A. I love this question because I spent a lot of time reflecting on this as I recorded this book specifically. I find that, at least in the beginning stages of creating a character’s voice, it is made up of a few different elements: Pitch (as in high or low in the vocal range), tone (as in bright, dark, raspy, breathy), personality (as in sassy, abrupt, sly, sultry), to name a few. To make the decisions on which of those elements will be combined to portray a character, you have to get to know the character in the first place. I kept a sample of each character voice I recorded on a separate track, and I would review it before recording more parts for that character. Some voices were very comfortable and easy to slip on. Some were quite a struggle and once I even re-recorded about 3 chapters worth of a specific character because I just couldn’t make it work!
Q. Yikes! I didn’t know that. I need to thank you again for your incredible work on this book! How long are your typical recording sessions? Do you have special techniques to care for your voice?
A. In general, talking will wear out the voice more quickly than singing. Narrating is different from your average conversation, because you aren’t taking turns talking as you would with another person. Also, some of the character voices can strain your vocal chords and take a toll. So, I have learned that if I try to record for more than two hours in one sitting, my voice will begin to get rough and dry. At that point, I can always switch to editing while my voice recovers. Breaks help a lot. Surprisingly, I have learned that even a break as short as two minutes will let me continue a while longer. I always warm up my voice before I sing or narrate. A universal problem for voice actors is avoiding “mouth sounds” that can happen if the mouth is too dry or too wet. Everyone has a home remedy for this issue. Sipping water, eating green apples, etc. I keep mints in my recording studio and will sometimes even record with one under my tongue.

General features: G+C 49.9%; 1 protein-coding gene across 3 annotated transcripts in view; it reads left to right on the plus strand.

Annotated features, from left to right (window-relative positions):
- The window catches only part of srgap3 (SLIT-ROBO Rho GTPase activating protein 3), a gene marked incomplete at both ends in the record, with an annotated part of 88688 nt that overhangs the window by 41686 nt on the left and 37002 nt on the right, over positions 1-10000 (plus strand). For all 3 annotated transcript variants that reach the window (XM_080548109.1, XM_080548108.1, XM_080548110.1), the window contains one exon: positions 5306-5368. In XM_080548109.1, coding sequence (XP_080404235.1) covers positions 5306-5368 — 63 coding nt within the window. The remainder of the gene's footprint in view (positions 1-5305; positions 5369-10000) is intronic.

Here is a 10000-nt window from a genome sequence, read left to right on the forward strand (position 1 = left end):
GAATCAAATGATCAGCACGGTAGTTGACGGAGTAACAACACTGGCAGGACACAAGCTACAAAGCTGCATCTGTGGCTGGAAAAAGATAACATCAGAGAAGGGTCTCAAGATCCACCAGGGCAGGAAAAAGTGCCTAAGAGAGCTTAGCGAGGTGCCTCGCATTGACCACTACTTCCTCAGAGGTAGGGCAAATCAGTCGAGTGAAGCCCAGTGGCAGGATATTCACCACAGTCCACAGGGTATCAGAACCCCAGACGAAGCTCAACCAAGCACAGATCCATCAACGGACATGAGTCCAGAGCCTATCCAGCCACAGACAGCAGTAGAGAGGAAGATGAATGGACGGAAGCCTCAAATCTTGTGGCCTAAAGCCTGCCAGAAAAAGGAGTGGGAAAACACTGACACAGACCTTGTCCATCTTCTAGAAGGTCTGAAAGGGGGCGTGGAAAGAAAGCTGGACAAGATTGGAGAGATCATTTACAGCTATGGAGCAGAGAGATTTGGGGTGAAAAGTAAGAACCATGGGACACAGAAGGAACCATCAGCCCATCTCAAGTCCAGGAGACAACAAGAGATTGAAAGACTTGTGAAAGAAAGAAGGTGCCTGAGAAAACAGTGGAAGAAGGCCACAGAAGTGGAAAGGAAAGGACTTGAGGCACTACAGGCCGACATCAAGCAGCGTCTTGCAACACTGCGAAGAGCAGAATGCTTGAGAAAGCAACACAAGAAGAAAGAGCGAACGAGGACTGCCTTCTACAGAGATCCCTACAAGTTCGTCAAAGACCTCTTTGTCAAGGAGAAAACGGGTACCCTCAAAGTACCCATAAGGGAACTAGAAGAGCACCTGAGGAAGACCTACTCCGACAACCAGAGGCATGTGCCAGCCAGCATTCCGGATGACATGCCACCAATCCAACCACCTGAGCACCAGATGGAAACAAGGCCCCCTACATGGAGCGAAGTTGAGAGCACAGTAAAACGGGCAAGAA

Q. Do you plan to continue your audiobook narration work?
A. Absolutely! I love this work more all the time because it challenges me constantly and in different ways with each new project. I am an avid reader and listener of audiobooks myself, so you can imagine how exciting it is to be a part of bringing a story to life through narration.
Q. Paige, what else should readers/listeners know about audiobook narration and production?
A. My most sincere hope is that my narration will be a bridge between the author’s work and the mind of the listener. I want to find that “not too much, not too little” sweet spot with the acting, the characterization of the voices, and even the sound production that lets the real story develop in the listener’s brain without me making all the decisions for them or being a distraction from the story. No small task! This book was a pure joy to work on, and I hope I got at least close to that goal for the listeners.
Thanks for joining me today, Paige!! It truly has been a pleasure to listen to you bring my book alive and I look forward to working with you on the other titles in the series!
Thank you! It’s an amazing world you have created and I have loved getting to know the people who inhabit it. I am excited to work on your future projects as well!
Circle of Nine: Beltany is availabe on audio at the following retailers.